Tuesday, April 28, 2015

Further observations on Sex and the City

Well this cold has lasted for three days, and all I've been doing is lying around blowing my nose in a state of utter exhaustion. I finally got off the sofa and did my laundry, which I guess means I'll have to go back to work soon.

It's pretty safe to say that except for this cold I would have gone my entire life without watching so much Sex and the City. At this point I'm up to the middle of season 4.

Carrie Bradshaw, the focus character of the show, is trying to quit smoking and finally got herself an email account - in 2001. On AOL. I got my first AOL email account in 1992. And it isn't like Carrie is computer illiterate, she's shown using a laptop to write her column from the beginning of the show. Then her computer crashes and she has to take it to a techie guy played by none other than Asif Mandvi of the Daily Show. And speaking of, at one point Miranda is shown watching the Daily Show - this would have been the early days before Jon Stewart became the voice of a generation.

Also making guest appearances, Alanis Morrisette as a lesbian friend of Carrie's bisexual boyfriend, and Margaret Cho as a fashionista. And Matthew McConaughy and Hugh Hefner (ugh) as themselves.

There was one especially good episode in season 4, when Miranda's mother dies and her friends come down to Philadelphia to be with her. It was quite touching. And the story arc with Samantha taking up with another woman was a welcome diversion from that character becoming extremely monotonous with the constant one-night stands. There was a moment in the episode with Miranda's mother when I thought it was possible that Samantha would have the orgasm that had eluded her for days, during Miranda's mother's funeral. That's how crass and ridiculous I thought the character and the show had become. Fortunately she didn't, and instead cried for Miranda's loss, which was a touching moment of welcome realism. As a general rule, story arcs that focus on Miranda tend to be realistic because Miranda herself is more like real women than the other characters. But did they really have to give her such an unflattering hairstyle?

What's really striking is how influential this show is even now. Women are still writing about it and the show ended in 2004. And one favorite theme is how much people hate Carrie Bradshaw. Most of these think pieces on hating Carrie Bradshaw are within the past couple of years.

It helps to have a sense of perspective though, as this writer wisely noted last October:
Since the show went off the air nearly 10 years ago, fans have been hating on Carrie Bradshaw to the point where, in a 2013 essay for the New Yorker, writer Emily Nussbaum referred to her as “the first female anti-hero on television,” on the same level as Tony Soprano or Al Swearengen or Walter White.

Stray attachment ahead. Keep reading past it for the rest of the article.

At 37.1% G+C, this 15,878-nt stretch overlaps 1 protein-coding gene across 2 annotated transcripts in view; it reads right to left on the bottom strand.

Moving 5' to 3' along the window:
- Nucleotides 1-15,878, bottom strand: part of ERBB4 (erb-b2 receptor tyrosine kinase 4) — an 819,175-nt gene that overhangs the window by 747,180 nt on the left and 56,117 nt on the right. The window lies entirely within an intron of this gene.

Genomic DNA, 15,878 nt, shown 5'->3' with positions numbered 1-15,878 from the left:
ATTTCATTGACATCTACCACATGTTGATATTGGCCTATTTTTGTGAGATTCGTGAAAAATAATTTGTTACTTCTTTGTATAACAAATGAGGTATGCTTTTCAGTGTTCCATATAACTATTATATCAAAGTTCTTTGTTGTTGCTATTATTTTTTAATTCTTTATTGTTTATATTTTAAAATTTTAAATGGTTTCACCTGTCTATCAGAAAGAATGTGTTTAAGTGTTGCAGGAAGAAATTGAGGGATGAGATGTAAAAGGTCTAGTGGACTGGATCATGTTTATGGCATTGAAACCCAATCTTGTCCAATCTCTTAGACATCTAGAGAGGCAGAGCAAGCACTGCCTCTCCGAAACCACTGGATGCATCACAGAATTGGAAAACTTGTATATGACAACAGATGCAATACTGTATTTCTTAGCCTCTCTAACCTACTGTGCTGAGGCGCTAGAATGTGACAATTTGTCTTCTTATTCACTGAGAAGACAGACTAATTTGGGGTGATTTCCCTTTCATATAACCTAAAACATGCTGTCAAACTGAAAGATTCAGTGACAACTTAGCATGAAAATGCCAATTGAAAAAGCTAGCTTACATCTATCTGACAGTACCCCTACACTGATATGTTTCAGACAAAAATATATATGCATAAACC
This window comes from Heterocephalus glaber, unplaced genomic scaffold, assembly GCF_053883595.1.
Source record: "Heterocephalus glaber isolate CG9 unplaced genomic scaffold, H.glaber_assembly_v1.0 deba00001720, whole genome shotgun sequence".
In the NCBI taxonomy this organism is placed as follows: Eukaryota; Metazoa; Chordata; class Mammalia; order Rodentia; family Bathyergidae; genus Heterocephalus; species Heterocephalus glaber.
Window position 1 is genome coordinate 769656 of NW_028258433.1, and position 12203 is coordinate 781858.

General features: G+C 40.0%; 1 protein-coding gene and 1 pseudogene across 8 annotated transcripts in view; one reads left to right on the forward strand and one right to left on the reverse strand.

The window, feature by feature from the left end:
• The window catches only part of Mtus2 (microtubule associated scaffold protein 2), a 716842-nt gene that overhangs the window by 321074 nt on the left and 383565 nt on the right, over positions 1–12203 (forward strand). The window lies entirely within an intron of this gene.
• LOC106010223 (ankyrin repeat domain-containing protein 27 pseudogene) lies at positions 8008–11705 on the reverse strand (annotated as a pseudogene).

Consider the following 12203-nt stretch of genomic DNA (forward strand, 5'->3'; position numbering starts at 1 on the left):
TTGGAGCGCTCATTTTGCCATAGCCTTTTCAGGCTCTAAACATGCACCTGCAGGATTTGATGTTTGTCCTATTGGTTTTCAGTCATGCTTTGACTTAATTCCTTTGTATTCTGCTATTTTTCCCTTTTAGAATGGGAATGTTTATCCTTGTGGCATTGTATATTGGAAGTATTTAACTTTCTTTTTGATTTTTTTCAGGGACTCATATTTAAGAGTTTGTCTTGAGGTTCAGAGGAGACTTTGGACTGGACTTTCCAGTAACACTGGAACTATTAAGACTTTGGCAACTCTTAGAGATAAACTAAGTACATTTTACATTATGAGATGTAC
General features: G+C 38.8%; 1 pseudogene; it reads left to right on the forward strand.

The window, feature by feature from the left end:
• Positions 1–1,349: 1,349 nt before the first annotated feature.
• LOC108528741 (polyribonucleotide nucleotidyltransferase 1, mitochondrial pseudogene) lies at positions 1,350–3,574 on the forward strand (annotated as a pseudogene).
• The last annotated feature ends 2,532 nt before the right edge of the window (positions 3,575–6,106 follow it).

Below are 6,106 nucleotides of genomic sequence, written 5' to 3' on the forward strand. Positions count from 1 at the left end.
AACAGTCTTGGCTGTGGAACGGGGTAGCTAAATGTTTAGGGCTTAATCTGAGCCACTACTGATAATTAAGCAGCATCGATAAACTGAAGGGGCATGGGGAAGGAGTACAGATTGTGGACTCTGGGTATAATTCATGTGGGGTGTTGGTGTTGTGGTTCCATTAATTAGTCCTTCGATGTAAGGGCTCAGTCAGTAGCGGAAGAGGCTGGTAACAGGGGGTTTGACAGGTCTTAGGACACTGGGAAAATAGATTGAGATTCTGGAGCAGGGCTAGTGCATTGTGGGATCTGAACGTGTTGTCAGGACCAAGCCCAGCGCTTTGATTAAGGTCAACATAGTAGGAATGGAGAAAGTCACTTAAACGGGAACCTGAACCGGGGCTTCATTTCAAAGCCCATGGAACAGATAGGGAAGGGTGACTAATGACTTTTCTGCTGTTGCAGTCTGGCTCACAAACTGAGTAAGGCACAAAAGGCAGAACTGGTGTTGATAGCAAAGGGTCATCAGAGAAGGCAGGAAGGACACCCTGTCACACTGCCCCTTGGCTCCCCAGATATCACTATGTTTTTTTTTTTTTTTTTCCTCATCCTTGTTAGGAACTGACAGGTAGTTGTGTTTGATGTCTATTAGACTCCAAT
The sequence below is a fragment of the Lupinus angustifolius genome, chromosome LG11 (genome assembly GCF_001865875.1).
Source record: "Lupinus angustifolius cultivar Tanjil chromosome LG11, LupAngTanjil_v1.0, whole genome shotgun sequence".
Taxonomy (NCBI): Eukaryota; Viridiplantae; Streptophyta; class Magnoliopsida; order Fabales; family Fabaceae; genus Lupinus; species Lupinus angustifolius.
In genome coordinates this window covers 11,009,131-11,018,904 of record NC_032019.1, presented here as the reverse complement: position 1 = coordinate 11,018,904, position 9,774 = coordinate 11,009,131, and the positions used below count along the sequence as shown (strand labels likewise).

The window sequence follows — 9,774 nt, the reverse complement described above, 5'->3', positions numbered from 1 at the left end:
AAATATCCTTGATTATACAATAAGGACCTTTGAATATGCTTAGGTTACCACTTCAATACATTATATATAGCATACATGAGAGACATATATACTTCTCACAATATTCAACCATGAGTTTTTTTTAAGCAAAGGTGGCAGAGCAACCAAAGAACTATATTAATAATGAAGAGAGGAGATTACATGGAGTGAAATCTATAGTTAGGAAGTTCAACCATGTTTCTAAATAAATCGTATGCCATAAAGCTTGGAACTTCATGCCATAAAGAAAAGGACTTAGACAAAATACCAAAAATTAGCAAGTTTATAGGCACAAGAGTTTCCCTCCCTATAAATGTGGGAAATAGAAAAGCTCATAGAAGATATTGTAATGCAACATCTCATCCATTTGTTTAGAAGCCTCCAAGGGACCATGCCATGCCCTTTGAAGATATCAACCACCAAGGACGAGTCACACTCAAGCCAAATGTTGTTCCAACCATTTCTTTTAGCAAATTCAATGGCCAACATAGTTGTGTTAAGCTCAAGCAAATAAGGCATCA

It’s not difficult to find examples of this anti-Carrie sentiment on the web: Carrie is “the actual worst,” crows Total Sorority Move. She’s “the kind of impossibly self-absorbed, cutesy, un-self-aware woman whose view of the world—and her place in it—hasn't changed since she was maybe 15,” wrote Anna Breslaw in Cosmopolitan. And in an op-ed for the Gloss from 2010, Amanda Chatel argued that Carrie was “a horrible role model for women the world over” and that the character “sort of set women back.” 
To recap: Walter White sold meth. Tony Soprano strangled a man in cold blood. Carrie Bradshaw slept around, bought lots of shoes, and maybe used the first-person a little too much for people’s liking. Also, she wore really ill-advised du-rags occasionally. But I have yet to see anyone argue that Bryan Cranston or James Gandolfini “set men back.” Anyone still want to argue that culturally entrenched sexism is no longer a thing?

Yes, exactly.

However, I will admit to having my hate Carrie Bradshaw moment, and it begins with the going-to-the-country-house-of-boyfriend-Aiden story arc:
  • She's a bitch about going to the country
  • She wears high heels to the country
  • She whines about the country the whole time she's there
  • She invites her ex-boyfriend Big, the asshole man-baby to see her in the country
  • She invites her country-hating friend Samantha to the country in order to entertain her, Carrie Bradshaw
But what really pushed her into hate-able territory, from merely occasionally annoying, is when she saw a squirrel in the country and shrieked this high-pitched shriek like she was a 4-year-old child. That's when I really wanted to slap Carrie Bradshaw. But instead of slapping her, boyfriend Aiden soon after the shriek decides to have sex with her.

And how is that even a contest? Creepy older man Big played by Chris Noth versus hot young handy sweet Aiden played by John freaking Corbett? Ridiculous. 

Well I guess I'm going to have to see this whole series through to the end. Maybe Carrie will stop being such a dumbass.